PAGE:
saw a wonderfully subjective and scattered post listing ‘the best things of 2006’ by j.r.briggs, and decided to create my own list. but my post got too long, so i’m breaking it up into multiple parts, which i’ll post one-per-day over the next few days.
part 1, now, are my picks for the best books of 2006, in random categories i made up…
my favorite christian book in 2006
tie, between everybody wants to go to heaven, but nobody wants to die, by david crowder and mike hogan, and christ the lord: out of egypt, by anne rice. crowder and hogan’s book, which i gushed about here, blew me away on many levels. first (and probably most important to me), i truly enjoyed reading it. and i wanted to read every word. most books tempt me to skim at some point. i never once wanted to do that in this book. i wanted to savor every word, because the writing was so freaking good. the book also went outside the box in what the communication form known as “book” can do. see my longer review for more on that. and, then, i just loved what the authors actually had to say (which helps). the anne rice book, which i gushed about here, was the favorite of the 15 i read on my sabbatical (which puts it in a special place in my year). captivating and devotional, it’s a page turner about jesus. i await the next installment like some people awaited the next lotr movie.
my favorite non-fiction book of 2006
night, by elie wiesel. of course, this book didn’t come out in 2006; i just read it in 2006. so it’s probably more accurate to say it’s my favorite non-fiction book i read in 2006. wiesel’s book was one of six i bought at the holocause museum this past summer, and i still hardly have words for it. i posted my first-pass thoughts about it here, and it helped inspire one of my more controversial posts of the year. this is one of those 10 books (whatever the other 9 are) that should be required life reading for every human being.
my favorite fiction book of 2006
a long way down, by nick hornby. this was the first book i read in 2006, i suppose, since i read it during last year’s holiday trip to detroit. here’s my original posted review. this had all the stuff i love in good fiction: fantastic stories — in this case, four interweaving stories, plus a story common to the four central characters, great characters, some humor, some weepy sad or sweet stuff, and just plain great words and sentences. mmmm. thinking about it makes me want to read it again.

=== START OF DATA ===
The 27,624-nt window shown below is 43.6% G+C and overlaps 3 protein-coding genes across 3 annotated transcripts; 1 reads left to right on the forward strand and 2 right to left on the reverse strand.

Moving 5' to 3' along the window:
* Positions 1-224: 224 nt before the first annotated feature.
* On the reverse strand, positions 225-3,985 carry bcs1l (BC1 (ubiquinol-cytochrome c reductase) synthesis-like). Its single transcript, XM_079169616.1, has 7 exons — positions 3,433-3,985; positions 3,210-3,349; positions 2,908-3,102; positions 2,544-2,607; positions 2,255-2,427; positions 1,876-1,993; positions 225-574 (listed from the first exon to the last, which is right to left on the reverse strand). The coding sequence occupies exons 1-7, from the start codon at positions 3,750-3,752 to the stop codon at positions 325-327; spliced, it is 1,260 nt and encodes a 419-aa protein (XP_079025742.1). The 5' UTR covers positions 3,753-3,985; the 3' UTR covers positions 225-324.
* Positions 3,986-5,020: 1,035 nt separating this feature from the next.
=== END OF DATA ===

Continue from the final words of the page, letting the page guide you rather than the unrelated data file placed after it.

book that changed my life in 2006
the china study, by t. colin campbell and thomas campbell II. i will never see food the same way. i will — i hope — forever alter the way i eat. here’s what i wrote about it when i read it.
honorable mention in this category: scot mcknight’s embracing grace. the book itself gave me a good nudge along my knowingly overdue journey of developing a more satisfying understanding of salvation. but what really pops it up to the honorable mention status was the combination of reading the book, then having scot come to our junior high pastors summit and talk about it, then have the 20 inquisitive minds of the summit talk about it for 2 days. my understanding of salvation will never be the same.
best reads for youth workers in 2006
tie, between the primal teen, by barbara strauch (which didn’t come out in 2006, i just read it in 2006), and contemplative youth ministry, by mark yaconelli. strauch’s book isn’t about youth ministy, and it didn’t even release in 2006 (i just read it in 2006), but the implications for youth ministry (and for parenting) are truly immeasurable. i’ve been thinking about this book all year — literally — and it has shown up in my seminars at the nywc, in my 7th grade guys small group leadership, and in several posts, including my review of the book, and this controversial post from a couple weeks ago (though i don’t specifically reference the book, it’s an example of the fact that i’ve been thinking about it all year long). yaconelli’s book, which i originally reviewed here as part of the book’s blog tour, is — imho — the most significant youth ministry book in the last ten years, at least. i really hope every youth worker, paid or volunteer, point-person or van driver, protestant or catholic, will read this book and be shaped by it.
any further suggestions or nominations or disagreements?
still to come:
part 2: the music
part 3: the movies and tv
part 4: the family moments
part 5: the blogs
9 thoughts on “the best of 2006, part 1: the books”
I’m so with you on ‘Night’ being “required life reading for every human being” … I read it for the first time a couple years ago and have read it a few times since… it definitely puts things in a different perspective and all.
Happy New Year to you and your family!
I agree with you about Anne Rice’s book, I am currently reading it and it is a great read. I am on a break from school and am trying to do some “fun” reading instead of “text” reading. Next on the list is a Stephen King book and “For One More Day” by Mitch Albom. Happy New Year Marko!
I loved Christ the Lord too. That was interesting. I also liked Heat by Bill Buford about working in Babbo’s kitchen. I don’t know if anything else I read was written this year. Oh, U2 by U2 was incredible. As well as Lencioni’s business stuff.
A Long Way Down–wow. I listen to the audio book early in the year, and found it interesting, funny at times, very poignant at others. Then a friend killed themself this years, and the book took on a whole new meaning. Makes you wonder how much all the people around us are hiding.
I just read “Night” in one sitting. I couldn’t put it down. It was one of the best books I’ve ever read. The highlight would have to be his Nobel Peace Prize acceptance speech at the end. “Human suffering anywhere concerns men and women everywhere.” Amazing.